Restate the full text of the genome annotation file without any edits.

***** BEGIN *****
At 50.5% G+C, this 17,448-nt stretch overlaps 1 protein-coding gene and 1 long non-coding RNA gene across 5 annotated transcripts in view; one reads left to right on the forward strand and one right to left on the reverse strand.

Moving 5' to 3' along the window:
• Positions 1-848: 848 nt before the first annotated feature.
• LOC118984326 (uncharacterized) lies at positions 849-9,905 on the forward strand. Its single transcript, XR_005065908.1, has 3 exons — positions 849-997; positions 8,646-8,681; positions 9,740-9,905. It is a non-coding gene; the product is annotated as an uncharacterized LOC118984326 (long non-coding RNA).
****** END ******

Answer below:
At 50.5% G+C, this 17,448-nt stretch overlaps 1 protein-coding gene and 1 long non-coding RNA gene across 5 annotated transcripts in view; one reads left to right on the forward strand and one right to left on the reverse strand.

Moving 5' to 3' along the window:
• Positions 1-848: 848 nt before the first annotated feature.
• LOC118984326 (uncharacterized) lies at positions 849-9,905 on the forward strand. Its single transcript, XR_005065908.1, has 3 exons — positions 849-997; positions 8,646-8,681; positions 9,740-9,905. It is a non-coding gene; the product is annotated as an uncharacterized LOC118984326 (long non-coding RNA).